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- 1 How Much Does a Bichon Frise Cost?
- 1.1 Adopting a Bichon Frise
- 1.2 Responsible Bichon Breeders
- 1.3 The Bichon Frise Club of America
- 1.4 Buying a Bichon From a Petstore
- 1.5 Costs Associated With Owning A Bichon
- 1.6 Bichon Frise Expense List
Bichon Frises are among the most popular breeds in America. They are lovable and have personalities that brighten up the world around them. Buying a Bichon can be expensive, and so can the costs once you bring your cute little Bichon home.
Prices can range from $300 to $3000 and beyond. It will depend on where you purchase the Bichon.
How Much Does a Bichon Frise Cost?
The table below lists the typical costs:
|AKC Registered Bichon Breeder||$1000 to $4000|
|Responsible Breeder (non AKC)||$700 to $2000|
|Adoption Rescue Organization||$75 to $300|
|Pet Store (not recommended)||$600 to $900|
Purebred Bichons can be pricey. If you are on a budget you should consider the cost of owning a Bichon. I’ve provided some common costs associated with Bichons towards the end, it can also serve as a shopping list.
Before I get to that let’s look at the different places you can buy a Bichon and how they differ from each other.
Adopting a Bichon Frise
Animal shelters in the U.S. frequently have Bichons available. There are also rescue organizations dedicated to helping surrendered Bichons find new homes. If you are on a budget this can be helpful as the cost to adopt is usually minimal.
List of websites with Bichons for adoption:
The Bichon Frise Rescue effort. They are dedicated to rescuing Bichons, rehabilitating them, and finding new homes. They also allow Bichon owners to turn in their Bichons to them, rather than taking them to a shelter where they may be killed. The site is updated regularly with new Bichons for adoption but at certain times they may have none available for adoption.
One of two large pet adoption sites.
Second Large pet adoption site
Features a map of the U.S. and lists the number of Bichons available for adoption in each state
Responsible Bichon Breeders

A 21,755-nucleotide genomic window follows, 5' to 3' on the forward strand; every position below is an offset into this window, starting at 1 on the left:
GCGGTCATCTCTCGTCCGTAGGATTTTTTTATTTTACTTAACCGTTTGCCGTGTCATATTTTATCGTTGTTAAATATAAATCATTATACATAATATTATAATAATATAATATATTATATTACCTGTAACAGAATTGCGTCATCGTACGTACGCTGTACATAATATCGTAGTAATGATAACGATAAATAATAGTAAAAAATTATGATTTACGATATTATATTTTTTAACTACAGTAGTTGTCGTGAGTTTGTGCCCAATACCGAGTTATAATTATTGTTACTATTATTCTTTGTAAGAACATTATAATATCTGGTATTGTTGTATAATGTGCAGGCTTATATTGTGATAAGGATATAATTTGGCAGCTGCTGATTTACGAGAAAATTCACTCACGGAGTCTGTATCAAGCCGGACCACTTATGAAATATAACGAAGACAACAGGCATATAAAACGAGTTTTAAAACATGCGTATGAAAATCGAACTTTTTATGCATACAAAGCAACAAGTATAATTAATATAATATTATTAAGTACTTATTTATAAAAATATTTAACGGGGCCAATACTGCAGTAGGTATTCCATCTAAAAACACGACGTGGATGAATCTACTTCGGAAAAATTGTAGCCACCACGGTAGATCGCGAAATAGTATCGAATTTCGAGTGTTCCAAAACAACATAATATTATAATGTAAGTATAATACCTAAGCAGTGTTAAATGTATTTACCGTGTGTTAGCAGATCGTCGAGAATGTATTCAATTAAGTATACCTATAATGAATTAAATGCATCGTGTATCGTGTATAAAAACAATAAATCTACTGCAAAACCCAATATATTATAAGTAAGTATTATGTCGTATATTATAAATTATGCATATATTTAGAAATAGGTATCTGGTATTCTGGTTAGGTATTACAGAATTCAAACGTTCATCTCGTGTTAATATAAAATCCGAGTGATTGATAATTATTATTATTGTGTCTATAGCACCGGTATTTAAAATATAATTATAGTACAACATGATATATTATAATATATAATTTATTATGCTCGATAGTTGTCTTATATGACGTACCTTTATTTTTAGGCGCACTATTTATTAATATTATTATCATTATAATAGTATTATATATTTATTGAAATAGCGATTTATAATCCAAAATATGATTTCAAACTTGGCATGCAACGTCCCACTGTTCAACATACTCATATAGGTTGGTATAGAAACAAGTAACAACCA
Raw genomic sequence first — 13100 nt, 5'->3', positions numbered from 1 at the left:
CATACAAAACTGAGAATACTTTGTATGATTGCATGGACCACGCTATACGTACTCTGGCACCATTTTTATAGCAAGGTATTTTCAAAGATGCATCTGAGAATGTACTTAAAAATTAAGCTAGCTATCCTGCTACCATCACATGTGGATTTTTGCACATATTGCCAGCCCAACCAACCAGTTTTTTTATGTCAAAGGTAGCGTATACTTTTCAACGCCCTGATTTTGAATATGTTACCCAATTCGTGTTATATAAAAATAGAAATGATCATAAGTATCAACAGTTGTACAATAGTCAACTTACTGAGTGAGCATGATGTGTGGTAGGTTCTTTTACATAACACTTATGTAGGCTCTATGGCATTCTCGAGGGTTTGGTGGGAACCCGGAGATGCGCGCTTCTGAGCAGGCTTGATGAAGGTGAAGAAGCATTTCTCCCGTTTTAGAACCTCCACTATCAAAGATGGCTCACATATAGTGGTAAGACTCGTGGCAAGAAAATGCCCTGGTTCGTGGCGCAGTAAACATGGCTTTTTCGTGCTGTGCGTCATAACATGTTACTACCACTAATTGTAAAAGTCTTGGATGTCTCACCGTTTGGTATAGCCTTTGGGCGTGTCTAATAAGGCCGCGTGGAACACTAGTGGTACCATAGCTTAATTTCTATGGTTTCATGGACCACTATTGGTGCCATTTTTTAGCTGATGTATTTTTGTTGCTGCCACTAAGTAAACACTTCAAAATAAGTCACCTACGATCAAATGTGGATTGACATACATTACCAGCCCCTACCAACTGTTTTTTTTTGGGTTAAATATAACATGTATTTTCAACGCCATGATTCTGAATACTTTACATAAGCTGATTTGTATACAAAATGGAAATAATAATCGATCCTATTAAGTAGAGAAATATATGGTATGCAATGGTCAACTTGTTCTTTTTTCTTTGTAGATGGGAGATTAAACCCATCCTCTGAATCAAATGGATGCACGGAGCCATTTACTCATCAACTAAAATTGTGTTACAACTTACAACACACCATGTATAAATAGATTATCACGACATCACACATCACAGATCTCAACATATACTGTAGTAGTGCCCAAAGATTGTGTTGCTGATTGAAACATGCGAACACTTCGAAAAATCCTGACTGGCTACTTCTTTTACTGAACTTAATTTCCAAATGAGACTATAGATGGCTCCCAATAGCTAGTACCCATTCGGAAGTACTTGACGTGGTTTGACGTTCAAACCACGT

A Bishon pup from a breeder will, generally, cost more than pet stores because of the costs involved in breeding and maintaining the breed standard. Responsible breeders won’t breed dogs that have an illness, deformity, or temperament problems. Breeders that care about the Bichon breed will select only the highest quality Bichons to breed.
The costs are higher because breeders often only have a dame and need to pay for a stud fee to another breeder. The fee they pay can be $150 to $300. There are other costs associated with breeding. The breeder assumes the risk, financially, if something goes wrong and there is an emergency. They also have to pay for deworming, vaccinations, in-house vet visits, microchipping, and other fees.
AKC Registered Bichon Breeders
Breeders who register their dogs with the American Kennel Club have to pay a registration fee. They also have minimum qualifications they have to meet to be eligible. They are the most expensive, but they are of the highest quality and of the purest bloodlines. It should be less common to run into health complications as the dog ages.
Benefits Of Buying an AKC Bichon
- Verifiable ancestry
AKC breeders must keep records of the lineage of their dogs. This information is passed onto the new owners. It will give you a good idea of what to expect from your dog. Some of the details can include full-grown size, body type, ear shape, tail style, coat, and temperament.
- Specific traits